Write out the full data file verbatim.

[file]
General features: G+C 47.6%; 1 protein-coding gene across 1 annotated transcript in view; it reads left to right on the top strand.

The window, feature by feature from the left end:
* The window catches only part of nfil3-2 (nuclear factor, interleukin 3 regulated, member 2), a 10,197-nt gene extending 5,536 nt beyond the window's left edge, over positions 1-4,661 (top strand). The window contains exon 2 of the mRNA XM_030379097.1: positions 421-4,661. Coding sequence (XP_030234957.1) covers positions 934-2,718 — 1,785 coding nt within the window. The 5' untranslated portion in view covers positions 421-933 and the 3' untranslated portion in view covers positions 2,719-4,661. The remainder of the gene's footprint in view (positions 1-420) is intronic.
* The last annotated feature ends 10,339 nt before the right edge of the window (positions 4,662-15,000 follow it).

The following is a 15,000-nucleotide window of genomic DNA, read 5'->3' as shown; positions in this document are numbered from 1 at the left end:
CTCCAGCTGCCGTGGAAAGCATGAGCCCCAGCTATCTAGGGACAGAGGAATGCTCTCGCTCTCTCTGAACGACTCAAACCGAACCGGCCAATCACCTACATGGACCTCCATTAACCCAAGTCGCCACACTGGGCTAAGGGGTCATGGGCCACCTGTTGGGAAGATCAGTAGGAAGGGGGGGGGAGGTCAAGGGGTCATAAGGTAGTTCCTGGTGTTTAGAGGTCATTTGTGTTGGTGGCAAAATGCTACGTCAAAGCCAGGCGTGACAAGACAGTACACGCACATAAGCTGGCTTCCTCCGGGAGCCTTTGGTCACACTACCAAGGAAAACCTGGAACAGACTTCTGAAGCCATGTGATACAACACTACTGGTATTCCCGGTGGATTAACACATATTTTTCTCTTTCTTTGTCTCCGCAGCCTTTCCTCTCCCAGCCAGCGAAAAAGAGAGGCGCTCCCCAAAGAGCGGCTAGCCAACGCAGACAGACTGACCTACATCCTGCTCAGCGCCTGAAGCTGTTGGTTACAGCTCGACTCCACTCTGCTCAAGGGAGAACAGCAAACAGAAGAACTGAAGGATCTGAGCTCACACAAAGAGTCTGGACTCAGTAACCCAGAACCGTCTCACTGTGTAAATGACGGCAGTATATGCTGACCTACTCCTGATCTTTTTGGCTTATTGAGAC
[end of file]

General features: G+C 47.6%; 1 protein-coding gene across 1 annotated transcript in view; it reads left to right on the top strand.

The window, feature by feature from the left end:
* The window catches only part of nfil3-2 (nuclear factor, interleukin 3 regulated, member 2), a 10,197-nt gene extending 5,536 nt beyond the window's left edge, over positions 1-4,661 (top strand). The window contains exon 2 of the mRNA XM_030379097.1: positions 421-4,661. Coding sequence (XP_030234957.1) covers positions 934-2,718 — 1,785 coding nt within the window. The 5' untranslated portion in view covers positions 421-933 and the 3' untranslated portion in view covers positions 2,719-4,661. The remainder of the gene's footprint in view (positions 1-420) is intronic.
* The last annotated feature ends 10,339 nt before the right edge of the window (positions 4,662-15,000 follow it).

The following is a 15,000-nucleotide window of genomic DNA, read 5'->3' as shown; positions in this document are numbered from 1 at the left end:
CTCCAGCTGCCGTGGAAAGCATGAGCCCCAGCTATCTAGGGACAGAGGAATGCTCTCGCTCTCTCTGAACGACTCAAACCGAACCGGCCAATCACCTACATGGACCTCCATTAACCCAAGTCGCCACACTGGGCTAAGGGGTCATGGGCCACCTGTTGGGAAGATCAGTAGGAAGGGGGGGGGAGGTCAAGGGGTCATAAGGTAGTTCCTGGTGTTTAGAGGTCATTTGTGTTGGTGGCAAAATGCTACGTCAAAGCCAGGCGTGACAAGACAGTACACGCACATAAGCTGGCTTCCTCCGGGAGCCTTTGGTCACACTACCAAGGAAAACCTGGAACAGACTTCTGAAGCCATGTGATACAACACTACTGGTATTCCCGGTGGATTAACACATATTTTTCTCTTTCTTTGTCTCCGCAGCCTTTCCTCTCCCAGCCAGCGAAAAAGAGAGGCGCTCCCCAAAGAGCGGCTAGCCAACGCAGACAGACTGACCTACATCCTGCTCAGCGCCTGAAGCTGTTGGTTACAGCTCGACTCCACTCTGCTCAAGGGAGAACAGCAAACAGAAGAACTGAAGGATCTGAGCTCACACAAAGAGTCTGGACTCAGTAACCCAGAACCGTCTCACTGTGTAAATGACGGCAGTATATGCTGACCTACTCCTGATCTTTTTGGCTTATTGAGAC